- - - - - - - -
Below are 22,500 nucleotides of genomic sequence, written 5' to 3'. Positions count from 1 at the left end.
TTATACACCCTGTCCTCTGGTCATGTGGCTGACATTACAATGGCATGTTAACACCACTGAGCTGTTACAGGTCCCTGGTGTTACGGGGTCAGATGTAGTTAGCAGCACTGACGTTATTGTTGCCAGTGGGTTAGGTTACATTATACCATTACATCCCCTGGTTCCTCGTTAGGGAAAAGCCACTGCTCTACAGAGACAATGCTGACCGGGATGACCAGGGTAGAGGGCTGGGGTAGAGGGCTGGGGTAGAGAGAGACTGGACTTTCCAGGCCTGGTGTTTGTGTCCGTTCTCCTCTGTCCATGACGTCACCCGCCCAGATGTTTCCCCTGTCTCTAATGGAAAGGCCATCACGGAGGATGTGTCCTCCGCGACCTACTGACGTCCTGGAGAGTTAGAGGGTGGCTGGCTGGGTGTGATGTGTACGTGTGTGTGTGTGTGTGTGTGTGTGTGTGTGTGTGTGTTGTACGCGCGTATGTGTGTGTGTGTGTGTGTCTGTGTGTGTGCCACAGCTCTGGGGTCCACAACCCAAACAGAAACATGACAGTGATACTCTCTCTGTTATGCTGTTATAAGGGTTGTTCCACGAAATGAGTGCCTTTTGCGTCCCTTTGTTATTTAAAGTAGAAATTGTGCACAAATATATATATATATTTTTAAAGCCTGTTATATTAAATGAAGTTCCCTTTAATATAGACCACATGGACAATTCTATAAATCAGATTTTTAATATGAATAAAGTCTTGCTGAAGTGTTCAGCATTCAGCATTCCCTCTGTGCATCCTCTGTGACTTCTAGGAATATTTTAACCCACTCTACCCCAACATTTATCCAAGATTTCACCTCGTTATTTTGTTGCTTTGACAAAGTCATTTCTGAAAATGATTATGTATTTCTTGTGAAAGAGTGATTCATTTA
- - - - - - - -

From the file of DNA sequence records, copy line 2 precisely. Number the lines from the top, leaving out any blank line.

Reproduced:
TTATACACCCTGTCCTCTGGTCATGTGGCTGACATTACAATGGCATGTTAACACCACTGAGCTGTTACAGGTCCCTGGTGTTACGGGGTCAGATGTAGTTAGCAGCACTGACGTTATTGTTGCCAGTGGGTTAGGTTACATTATACCATTACATCCCCTGGTTCCTCGTTAGGGAAAAGCCACTGCTCTACAGAGACAATGCTGACCGGGATGACCAGGGTAGAGGGCTGGGGTAGAGGGCTGGGGTAGAGAGAGACTGGACTTTCCAGGCCTGGTGTTTGTGTCCGTTCTCCTCTGTCCATGACGTCACCCGCCCAGATGTTTCCCCTGTCTCTAATGGAAAGGCCATCACGGAGGATGTGTCCTCCGCGACCTACTGACGTCCTGGAGAGTTAGAGGGTGGCTGGCTGGGTGTGATGTGTACGTGTGTGTGTGTGTGTGTGTGTGTGTGTGTGTGTGTGTTGTACGCGCGTATGTGTGTGTGTGTGTGTGTCTGTGTGTGTGCCACAGCTCTGGGGTCCACAACCCAAACAGAAACATGACAGTGATACTCTCTCTGTTATGCTGTTATAAGGGTTGTTCCACGAAATGAGTGCCTTTTGCGTCCCTTTGTTATTTAAAGTAGAAATTGTGCACAAATATATATATATATTTTTAAAGCCTGTTATATTAAATGAAGTTCCCTTTAATATAGACCACATGGACAATTCTATAAATCAGATTTTTAATATGAATAAAGTCTTGCTGAAGTGTTCAGCATTCAGCATTCCCTCTGTGCATCCTCTGTGACTTCTAGGAATATTTTAACCCACTCTACCCCAACATTTATCCAAGATTTCACCTCGTTATTTTGTTGCTTTGACAAAGTCATTTCTGAAAATGATTATGTATTTCTTGTGAAAGAGTGATTCATTTA